June Newsletter 291
The re-opening barriers facing visually impaired people
Matthew Cock (CE, VocalEyes) and a group of VocalEyes trustees and user panel members look at some of the barriers that visually-impaired people face in trying to access museums, galleries, theatres and other public spaces.
Covid-19: Henshaws survey with blind and partially sighted people
Key findings include:
The overwhelming majority of respondents had not been contacted by their local authority sensory team during the early stages of the pandemic.
41% of respondents had not received any of the public health messaging about Covid-19 in a format which is accessible to them.
One quarter of respondents had been informed they are at very high risk from Covid-19 (extremely vulnerable and should be shielding).
There is considerable variation across Greater Manchester with regard to the support people with sight loss received during this time.
News release (and link to accessible plain text version): https://www.henshaws.org.uk/news/blind-and-partially-sighted-covid19-survey-report-published/
Challenges for VIPs in the Covid-19 pandemic
This article is written from my own experiences and many other individuals, some of whom are totally blind like myself while others have useful vision – Cathy Todd (From EyeEye No. 65):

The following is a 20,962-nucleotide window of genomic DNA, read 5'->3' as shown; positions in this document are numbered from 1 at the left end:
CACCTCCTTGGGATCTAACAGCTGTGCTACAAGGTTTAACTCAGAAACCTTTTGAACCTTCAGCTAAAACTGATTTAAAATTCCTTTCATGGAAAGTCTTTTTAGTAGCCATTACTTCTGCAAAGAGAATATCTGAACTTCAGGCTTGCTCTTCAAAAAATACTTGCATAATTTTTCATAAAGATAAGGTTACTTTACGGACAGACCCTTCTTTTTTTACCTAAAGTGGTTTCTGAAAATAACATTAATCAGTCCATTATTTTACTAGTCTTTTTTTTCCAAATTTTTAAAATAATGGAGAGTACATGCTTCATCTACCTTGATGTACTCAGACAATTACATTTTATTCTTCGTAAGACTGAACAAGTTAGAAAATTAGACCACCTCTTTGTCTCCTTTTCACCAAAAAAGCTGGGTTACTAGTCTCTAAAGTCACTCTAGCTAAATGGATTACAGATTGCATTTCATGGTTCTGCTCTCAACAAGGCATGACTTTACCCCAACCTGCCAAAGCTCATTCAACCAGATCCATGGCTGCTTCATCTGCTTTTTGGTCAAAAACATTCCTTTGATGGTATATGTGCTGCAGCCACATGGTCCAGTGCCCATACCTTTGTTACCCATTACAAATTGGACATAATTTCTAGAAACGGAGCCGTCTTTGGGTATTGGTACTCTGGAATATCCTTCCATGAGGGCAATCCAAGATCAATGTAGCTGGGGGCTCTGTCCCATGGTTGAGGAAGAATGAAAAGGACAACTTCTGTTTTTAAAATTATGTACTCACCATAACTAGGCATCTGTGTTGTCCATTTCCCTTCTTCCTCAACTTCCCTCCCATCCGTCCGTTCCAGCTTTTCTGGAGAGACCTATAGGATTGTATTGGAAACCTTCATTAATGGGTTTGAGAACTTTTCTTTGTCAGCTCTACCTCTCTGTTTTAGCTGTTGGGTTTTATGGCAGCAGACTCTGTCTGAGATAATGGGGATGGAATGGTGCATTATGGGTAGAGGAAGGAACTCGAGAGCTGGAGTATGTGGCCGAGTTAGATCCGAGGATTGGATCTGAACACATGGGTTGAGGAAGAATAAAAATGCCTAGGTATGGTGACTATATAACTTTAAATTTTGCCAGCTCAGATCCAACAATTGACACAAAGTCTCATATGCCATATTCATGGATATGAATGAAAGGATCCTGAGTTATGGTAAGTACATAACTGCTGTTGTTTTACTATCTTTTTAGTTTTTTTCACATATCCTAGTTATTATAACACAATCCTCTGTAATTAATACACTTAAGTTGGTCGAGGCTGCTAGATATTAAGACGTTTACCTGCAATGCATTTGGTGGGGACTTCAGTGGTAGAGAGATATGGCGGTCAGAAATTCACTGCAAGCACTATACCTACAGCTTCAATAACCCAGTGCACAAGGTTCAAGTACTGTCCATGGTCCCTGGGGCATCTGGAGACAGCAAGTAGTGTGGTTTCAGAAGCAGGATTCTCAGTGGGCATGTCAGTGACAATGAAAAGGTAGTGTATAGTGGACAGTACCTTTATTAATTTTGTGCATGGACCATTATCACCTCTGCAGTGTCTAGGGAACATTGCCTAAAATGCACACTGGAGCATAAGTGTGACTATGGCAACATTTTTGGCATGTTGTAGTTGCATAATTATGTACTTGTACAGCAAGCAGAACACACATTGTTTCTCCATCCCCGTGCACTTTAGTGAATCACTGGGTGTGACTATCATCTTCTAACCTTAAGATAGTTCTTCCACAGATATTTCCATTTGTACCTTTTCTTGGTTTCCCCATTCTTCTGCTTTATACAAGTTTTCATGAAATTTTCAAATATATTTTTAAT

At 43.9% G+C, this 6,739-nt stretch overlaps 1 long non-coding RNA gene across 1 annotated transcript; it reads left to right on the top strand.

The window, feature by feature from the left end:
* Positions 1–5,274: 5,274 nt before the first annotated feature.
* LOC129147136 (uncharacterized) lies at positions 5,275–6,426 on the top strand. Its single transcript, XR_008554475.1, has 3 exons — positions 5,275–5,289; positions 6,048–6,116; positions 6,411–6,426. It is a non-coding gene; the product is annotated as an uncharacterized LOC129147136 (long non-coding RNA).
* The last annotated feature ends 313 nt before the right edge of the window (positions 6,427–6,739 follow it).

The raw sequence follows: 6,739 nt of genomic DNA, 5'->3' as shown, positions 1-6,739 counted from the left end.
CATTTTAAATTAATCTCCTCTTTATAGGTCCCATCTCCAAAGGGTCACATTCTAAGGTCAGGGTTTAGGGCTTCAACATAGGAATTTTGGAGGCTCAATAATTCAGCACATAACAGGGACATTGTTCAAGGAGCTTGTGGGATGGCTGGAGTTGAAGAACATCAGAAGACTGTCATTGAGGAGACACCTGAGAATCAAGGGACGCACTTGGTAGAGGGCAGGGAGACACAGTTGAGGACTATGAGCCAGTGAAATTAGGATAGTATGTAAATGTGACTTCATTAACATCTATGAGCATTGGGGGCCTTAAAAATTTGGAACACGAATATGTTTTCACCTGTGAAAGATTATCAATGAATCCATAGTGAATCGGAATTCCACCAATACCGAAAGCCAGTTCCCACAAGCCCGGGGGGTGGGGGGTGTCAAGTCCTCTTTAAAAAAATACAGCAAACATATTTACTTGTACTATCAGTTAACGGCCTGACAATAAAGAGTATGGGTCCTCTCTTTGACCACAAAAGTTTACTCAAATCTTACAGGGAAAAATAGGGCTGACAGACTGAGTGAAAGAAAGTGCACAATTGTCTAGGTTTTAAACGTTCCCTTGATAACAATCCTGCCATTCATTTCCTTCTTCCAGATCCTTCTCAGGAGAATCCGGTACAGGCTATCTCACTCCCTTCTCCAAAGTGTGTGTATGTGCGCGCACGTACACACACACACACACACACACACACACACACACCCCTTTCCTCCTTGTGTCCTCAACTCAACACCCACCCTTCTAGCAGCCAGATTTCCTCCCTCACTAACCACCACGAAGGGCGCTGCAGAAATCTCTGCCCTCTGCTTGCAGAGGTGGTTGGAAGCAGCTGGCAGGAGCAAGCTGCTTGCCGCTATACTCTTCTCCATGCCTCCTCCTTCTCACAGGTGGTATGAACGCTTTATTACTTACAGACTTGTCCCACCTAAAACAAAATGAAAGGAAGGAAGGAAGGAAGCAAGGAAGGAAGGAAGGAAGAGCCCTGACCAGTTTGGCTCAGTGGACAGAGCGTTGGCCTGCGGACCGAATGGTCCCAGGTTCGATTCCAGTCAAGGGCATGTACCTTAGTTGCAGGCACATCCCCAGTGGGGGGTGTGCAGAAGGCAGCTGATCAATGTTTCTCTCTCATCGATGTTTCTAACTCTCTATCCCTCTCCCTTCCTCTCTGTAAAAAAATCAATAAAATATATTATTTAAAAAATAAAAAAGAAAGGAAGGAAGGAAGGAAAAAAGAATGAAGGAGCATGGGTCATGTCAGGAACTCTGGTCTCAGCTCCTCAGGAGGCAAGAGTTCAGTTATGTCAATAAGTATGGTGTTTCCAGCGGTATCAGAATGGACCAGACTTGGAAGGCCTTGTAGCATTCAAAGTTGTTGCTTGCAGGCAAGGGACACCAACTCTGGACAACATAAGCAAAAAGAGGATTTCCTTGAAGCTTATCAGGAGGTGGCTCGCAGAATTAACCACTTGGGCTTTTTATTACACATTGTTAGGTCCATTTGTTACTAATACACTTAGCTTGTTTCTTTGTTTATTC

Once the lockdown measures were introduced in March this immediately threw up its own issues. It does not need much imagination to understand that many, particularly those in the high risk groups, or those living alone, felt lonely and isolated. One of my friends whom I know very well has frequently been depressed and angry throughout this period and I know there are many, many more. Just a phone call has been able to assist and relieve some of these good people. I have wonderful neighbours who have offered their assistance and kindness in doing what they can but I know some people have struggled.
I know from my own experience that shopping slots are few and far between and deliveries are now tailored to when the shops have slot availability rather than to an individual’s wishes. I have sometimes telephoned a local shop giving my list of what I need and then gone to collect it. This is because social distancing does not allow a blind person to be taken around a store in the normal way they would be helped and assisted. These factors mean that while the dear staff do their very best, at times substitutions or items required have either been inappropriate or not available. A blind person cannot just jump in a car to go searching different outlets.